Nearly everyone gets a bit nervous before they start a new job. It always takes a little time to learn and to find out where everything is. Most people know what it’s like and will help you find your way around the workplace. Don’t be afraid to ask questions and if you are given instructions which you don’t understand, say so. It’s best to have things clear in your mind rather than making mistakes.
All employees should get a written contract of employment stating the terms and conditions of employment (how many holidays you get per year, how much you will get paid, how much notice you need to give if you decide to leave the job, how many hours to be worked in a week). You should be given this within two months of starting a job.
Keep all letters or papers an employer gives you. Even if you don’t get anything in writing, you still have rights as an employee.
Always check what is written in a contract before signing. It can be difficult, but always ask to take your contract away to look at it – e.g. if you are asked to sign at an interview. Make sure that you are getting a good and fair deal.
You can get an employment expert to check it over by taking it to Citizens Advice Scotland.
It is important that you get paid the amount agreed at your interview or in your contract of employment. When you start work you should give your employer your National Insurance number and your P45 (if you’ve had a job before).
A P45 is a certificate given to you once you leave a job, providing certain tax details to be passed to your next employer.
If you’re starting your first job and don’t have a P45, your employer will give you a P46 to fill in and sign. Your employer will allocate a tax code and work out the tax due.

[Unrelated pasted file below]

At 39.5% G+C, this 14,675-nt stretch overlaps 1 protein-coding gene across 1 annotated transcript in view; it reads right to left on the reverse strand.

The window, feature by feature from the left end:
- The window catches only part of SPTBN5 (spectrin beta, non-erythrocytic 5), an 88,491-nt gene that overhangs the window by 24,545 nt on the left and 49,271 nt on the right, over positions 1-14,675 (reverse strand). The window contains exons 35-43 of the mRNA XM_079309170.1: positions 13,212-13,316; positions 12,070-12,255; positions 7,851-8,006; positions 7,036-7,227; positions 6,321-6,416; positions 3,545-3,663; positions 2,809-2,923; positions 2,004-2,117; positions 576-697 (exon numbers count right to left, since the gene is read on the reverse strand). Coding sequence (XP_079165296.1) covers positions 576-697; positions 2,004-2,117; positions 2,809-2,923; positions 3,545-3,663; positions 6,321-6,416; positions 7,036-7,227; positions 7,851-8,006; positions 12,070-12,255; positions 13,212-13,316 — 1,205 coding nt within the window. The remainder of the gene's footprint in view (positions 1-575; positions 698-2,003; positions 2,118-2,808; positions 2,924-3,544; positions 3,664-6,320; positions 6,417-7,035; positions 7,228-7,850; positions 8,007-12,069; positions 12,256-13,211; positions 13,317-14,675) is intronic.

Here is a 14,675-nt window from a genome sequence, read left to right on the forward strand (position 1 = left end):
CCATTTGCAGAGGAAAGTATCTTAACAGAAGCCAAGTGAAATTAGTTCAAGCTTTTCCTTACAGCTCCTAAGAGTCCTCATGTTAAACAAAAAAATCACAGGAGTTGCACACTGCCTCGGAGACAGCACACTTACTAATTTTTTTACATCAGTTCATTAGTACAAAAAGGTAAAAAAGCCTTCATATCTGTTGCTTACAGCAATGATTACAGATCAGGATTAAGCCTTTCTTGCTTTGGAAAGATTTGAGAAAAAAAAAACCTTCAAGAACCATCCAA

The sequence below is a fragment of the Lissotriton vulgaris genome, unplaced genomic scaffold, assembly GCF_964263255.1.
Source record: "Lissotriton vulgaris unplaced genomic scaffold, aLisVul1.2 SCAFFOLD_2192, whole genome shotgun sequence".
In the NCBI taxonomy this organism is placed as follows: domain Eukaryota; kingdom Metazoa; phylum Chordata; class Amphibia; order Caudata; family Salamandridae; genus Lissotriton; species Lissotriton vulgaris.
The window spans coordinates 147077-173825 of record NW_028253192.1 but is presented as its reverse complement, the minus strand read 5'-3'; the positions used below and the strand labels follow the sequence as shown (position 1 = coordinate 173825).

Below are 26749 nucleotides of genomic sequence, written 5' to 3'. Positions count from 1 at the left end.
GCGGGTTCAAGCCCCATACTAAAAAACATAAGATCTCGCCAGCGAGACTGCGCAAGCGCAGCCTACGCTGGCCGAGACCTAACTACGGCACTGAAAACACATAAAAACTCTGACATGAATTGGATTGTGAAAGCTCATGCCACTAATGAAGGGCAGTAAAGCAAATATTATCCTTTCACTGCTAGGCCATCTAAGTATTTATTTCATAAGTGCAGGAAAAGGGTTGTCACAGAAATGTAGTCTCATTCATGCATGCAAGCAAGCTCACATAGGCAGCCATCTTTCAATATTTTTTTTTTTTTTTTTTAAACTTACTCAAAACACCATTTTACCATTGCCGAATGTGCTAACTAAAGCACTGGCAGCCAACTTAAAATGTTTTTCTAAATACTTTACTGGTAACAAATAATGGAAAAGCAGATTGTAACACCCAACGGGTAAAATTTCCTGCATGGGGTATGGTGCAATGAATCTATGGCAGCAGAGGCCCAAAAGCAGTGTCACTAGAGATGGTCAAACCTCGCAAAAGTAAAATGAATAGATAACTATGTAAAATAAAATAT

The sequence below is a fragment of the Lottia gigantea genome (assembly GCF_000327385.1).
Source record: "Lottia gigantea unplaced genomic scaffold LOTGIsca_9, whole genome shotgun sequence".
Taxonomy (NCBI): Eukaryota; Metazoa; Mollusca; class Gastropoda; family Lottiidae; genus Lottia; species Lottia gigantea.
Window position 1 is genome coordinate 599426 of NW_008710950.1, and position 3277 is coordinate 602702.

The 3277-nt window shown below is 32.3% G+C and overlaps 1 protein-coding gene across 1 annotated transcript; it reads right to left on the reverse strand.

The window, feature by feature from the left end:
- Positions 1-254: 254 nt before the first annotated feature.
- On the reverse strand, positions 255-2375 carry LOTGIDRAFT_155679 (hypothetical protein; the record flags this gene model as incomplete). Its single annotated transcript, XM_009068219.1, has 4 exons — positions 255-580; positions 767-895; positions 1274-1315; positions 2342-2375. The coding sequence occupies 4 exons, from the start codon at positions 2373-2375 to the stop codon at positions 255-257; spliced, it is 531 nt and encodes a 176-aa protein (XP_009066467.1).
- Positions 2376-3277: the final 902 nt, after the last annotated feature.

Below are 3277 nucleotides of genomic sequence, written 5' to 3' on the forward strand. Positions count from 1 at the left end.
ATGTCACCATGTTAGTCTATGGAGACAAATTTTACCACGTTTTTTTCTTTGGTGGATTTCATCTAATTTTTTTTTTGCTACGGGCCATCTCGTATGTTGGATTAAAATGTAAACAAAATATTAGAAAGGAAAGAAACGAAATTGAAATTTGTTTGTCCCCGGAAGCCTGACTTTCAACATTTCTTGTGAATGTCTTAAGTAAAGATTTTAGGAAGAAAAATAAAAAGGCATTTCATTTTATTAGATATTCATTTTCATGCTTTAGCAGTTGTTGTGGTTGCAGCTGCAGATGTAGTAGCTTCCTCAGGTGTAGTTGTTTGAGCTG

It is not unusual to have ‘lying time’. This means you will not get paid until the end of your second week/month. This money is held by the employer as security in case you leave without working notice (which is in your contract and could be anything from one week to two months). It will be paid to you at the end of your time with that employer.
You are legally entitled to an itemised payslip which shows the breakdown of your gross pay (the total amount of pay before everything gets taken off), the tax you pay, your National Insurance contributions, deductions for a pension and/or union, and finally your net pay (the amount you are left with).
Remember that it’s the net pay that goes in to your bank account or into your hand so don’t think you’re rich as soon as you see your gross pay!
If you are paid hourly, make sure you are paid fully for the number of hours you work. It’s worth keeping a note of all the time you’ve worked in a week, that way you can accurately check if you’ve been paid the correct amount of hours.
Make sure you are getting the right wage for your age by finding out what the National Minimum Wage is.
If you don’t think you have been paid correctly then speak to your manager/boss and they should be able to help you out.
You can earn a certain amount of money before the government taxes you. The tax allowance for a single person is £12,570 in this tax year.
A tax code is used by your employer or pension provider to calculate the amount of tax to deduct from your pay or pension. If you have the wrong tax code you could end up paying too much or too little tax.
Get further information about tax allowances and tax codes from your nearest Citizens Advice Bureau or the handy GOV.UK Beginners Guide to Tax website.
If you earn over a certain level you have to pay National Insurance, which comes off your pay at the same time as income tax. Both of these deductions go towards paying for, amongst other things, education, benefits and the NHS.
To get clued up on National Insurance take a look at the GOV.UK website.